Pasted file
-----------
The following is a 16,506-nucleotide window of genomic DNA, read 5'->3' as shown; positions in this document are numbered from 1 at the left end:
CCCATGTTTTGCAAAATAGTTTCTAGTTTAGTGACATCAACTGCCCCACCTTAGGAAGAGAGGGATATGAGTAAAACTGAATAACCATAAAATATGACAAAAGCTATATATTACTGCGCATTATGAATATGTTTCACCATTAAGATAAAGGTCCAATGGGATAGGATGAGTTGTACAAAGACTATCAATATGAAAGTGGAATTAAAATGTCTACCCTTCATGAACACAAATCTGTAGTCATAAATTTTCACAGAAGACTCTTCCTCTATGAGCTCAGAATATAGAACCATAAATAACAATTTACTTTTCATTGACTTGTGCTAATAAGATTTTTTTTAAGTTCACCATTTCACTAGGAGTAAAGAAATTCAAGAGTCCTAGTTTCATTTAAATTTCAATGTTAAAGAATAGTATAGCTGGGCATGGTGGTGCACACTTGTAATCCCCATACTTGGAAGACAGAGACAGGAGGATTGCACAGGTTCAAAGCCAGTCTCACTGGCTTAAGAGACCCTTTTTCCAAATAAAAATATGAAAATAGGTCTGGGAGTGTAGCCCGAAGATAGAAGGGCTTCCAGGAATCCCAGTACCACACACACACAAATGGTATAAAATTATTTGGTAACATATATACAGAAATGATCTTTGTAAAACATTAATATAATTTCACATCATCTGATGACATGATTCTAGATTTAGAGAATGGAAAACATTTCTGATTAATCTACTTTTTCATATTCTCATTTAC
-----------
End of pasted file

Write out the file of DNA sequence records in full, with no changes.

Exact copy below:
The following is a 16,506-nucleotide window of genomic DNA, read 5'->3' as shown; positions in this document are numbered from 1 at the left end:
CCCATGTTTTGCAAAATAGTTTCTAGTTTAGTGACATCAACTGCCCCACCTTAGGAAGAGAGGGATATGAGTAAAACTGAATAACCATAAAATATGACAAAAGCTATATATTACTGCGCATTATGAATATGTTTCACCATTAAGATAAAGGTCCAATGGGATAGGATGAGTTGTACAAAGACTATCAATATGAAAGTGGAATTAAAATGTCTACCCTTCATGAACACAAATCTGTAGTCATAAATTTTCACAGAAGACTCTTCCTCTATGAGCTCAGAATATAGAACCATAAATAACAATTTACTTTTCATTGACTTGTGCTAATAAGATTTTTTTTAAGTTCACCATTTCACTAGGAGTAAAGAAATTCAAGAGTCCTAGTTTCATTTAAATTTCAATGTTAAAGAATAGTATAGCTGGGCATGGTGGTGCACACTTGTAATCCCCATACTTGGAAGACAGAGACAGGAGGATTGCACAGGTTCAAAGCCAGTCTCACTGGCTTAAGAGACCCTTTTTCCAAATAAAAATATGAAAATAGGTCTGGGAGTGTAGCCCGAAGATAGAAGGGCTTCCAGGAATCCCAGTACCACACACACACAAATGGTATAAAATTATTTGGTAACATATATACAGAAATGATCTTTGTAAAACATTAATATAATTTCACATCATCTGATGACATGATTCTAGATTTAGAGAATGGAAAACATTTCTGATTAATCTACTTTTTCATATTCTCATTTAC